Bad Medicine A Judge’s Struggle for Justice in a First Nations Community – Revised & Updated by John Reilly Release Date: 06/11/2018 ISBN 9781771601948 5.5 x 8.5 inches 280 pages paperback $25.00 (CAD)
John Reilly’s first book, Bad Medicine, was an immediate sensation and Canadian bestseller that sparked controversy and elicited praise nationwide for its honest portrayal of First Nations tribal corruption. This revised and updated edition details the latest legal developments surrounding tribal leadership and the state of governance on Canadian reserves.
Early in his career, Judge John Reilly did everything by the book. His jurisdiction included a First Nations community plagued by suicide, addiction, poverty, violence and corruption. He steadily handed out prison sentences with little regard for long-term consequences and even less knowledge as to why crime was so rampant on the reserve in the first place.
In an unprecedented move that pitted him against his superiors, the legal system he was part of, and one of Canada’s best-known Indian chiefs, the Reverend Dr. Chief John Snow, Judge Reilly ordered an investigation into the tragic and corrupt conditions on the reserve. A flurry of media attention ensued. Some labelled him a racist; others thought he should be removed from his post, claiming he had lost his objectivity. But many on the Stoney Reserve hailed him a hero as he attempted to uncover the dark challenges and difficult history many First Nations communities face.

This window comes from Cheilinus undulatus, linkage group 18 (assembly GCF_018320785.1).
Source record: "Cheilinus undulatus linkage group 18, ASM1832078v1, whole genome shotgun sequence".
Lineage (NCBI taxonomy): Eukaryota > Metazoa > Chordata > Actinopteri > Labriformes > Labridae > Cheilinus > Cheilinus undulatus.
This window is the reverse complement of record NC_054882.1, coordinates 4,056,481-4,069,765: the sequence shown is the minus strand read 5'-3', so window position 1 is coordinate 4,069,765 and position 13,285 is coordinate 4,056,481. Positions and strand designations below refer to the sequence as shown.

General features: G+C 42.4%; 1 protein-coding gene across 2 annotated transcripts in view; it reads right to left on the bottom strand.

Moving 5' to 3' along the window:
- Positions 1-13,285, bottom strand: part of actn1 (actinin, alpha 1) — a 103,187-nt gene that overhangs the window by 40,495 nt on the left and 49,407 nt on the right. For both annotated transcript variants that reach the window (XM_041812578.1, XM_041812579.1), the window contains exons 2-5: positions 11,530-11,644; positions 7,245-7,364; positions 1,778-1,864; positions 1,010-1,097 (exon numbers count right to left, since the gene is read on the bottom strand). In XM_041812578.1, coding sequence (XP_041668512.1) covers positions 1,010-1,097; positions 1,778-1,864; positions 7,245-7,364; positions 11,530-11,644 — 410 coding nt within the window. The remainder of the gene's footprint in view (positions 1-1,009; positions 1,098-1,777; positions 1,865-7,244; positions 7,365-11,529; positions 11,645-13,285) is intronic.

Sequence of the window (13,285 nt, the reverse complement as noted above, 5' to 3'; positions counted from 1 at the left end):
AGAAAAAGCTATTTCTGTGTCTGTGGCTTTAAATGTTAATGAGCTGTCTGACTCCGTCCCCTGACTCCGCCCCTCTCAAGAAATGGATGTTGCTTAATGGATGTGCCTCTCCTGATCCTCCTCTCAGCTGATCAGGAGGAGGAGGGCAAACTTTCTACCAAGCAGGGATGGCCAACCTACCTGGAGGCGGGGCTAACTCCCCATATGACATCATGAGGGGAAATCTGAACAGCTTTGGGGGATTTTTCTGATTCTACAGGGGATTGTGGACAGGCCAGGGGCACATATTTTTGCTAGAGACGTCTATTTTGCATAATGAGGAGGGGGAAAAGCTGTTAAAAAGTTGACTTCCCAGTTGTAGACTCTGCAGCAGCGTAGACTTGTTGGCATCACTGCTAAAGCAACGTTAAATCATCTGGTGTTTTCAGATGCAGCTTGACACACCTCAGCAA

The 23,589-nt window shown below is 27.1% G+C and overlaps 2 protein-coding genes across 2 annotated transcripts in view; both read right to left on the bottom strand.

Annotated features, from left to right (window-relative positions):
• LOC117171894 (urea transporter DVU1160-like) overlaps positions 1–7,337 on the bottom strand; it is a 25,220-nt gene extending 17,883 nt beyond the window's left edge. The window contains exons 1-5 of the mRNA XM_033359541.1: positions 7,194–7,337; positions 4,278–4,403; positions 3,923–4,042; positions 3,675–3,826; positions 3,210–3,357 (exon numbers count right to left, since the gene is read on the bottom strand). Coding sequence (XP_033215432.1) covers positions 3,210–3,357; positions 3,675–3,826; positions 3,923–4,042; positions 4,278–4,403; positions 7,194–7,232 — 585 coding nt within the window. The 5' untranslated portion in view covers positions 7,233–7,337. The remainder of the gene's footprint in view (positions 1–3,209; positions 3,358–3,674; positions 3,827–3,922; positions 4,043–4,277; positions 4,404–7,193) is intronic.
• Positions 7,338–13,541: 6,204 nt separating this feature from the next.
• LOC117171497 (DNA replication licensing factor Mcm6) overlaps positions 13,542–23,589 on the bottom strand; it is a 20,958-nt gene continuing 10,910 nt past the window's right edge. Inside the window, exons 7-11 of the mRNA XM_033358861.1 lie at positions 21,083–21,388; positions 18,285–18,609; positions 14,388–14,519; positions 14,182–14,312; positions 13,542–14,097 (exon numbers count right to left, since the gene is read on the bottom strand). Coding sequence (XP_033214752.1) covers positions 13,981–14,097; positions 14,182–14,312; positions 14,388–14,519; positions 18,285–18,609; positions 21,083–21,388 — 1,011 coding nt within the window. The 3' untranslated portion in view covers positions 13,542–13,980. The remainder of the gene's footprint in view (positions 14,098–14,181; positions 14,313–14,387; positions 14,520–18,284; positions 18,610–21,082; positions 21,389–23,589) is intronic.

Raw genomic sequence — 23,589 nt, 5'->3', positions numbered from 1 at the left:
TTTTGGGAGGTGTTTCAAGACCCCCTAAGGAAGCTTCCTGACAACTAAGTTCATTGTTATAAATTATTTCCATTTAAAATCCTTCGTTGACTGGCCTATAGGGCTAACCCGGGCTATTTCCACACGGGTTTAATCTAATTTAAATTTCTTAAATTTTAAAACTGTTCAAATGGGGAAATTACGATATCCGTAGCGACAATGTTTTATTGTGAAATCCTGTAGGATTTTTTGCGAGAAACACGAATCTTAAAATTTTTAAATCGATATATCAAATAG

John Reilly’s experiences and prescriptions for change provide an enlightening and timely perspective. He shows us why harsher punishments for offenders don’t necessarily make our societies safer, why the white justice system is failing First Nations communities, why jail time is not the cure-all answer some think it to be, and how corruption continues to plague tribal leadership.
We acknowledge the financial support of the Government of Canada through the Canada Book Fund and the Canada Council for the Arts,
and of the province of British Columbia through the British Columbia Arts Council and the Book Publishing Tax Credit.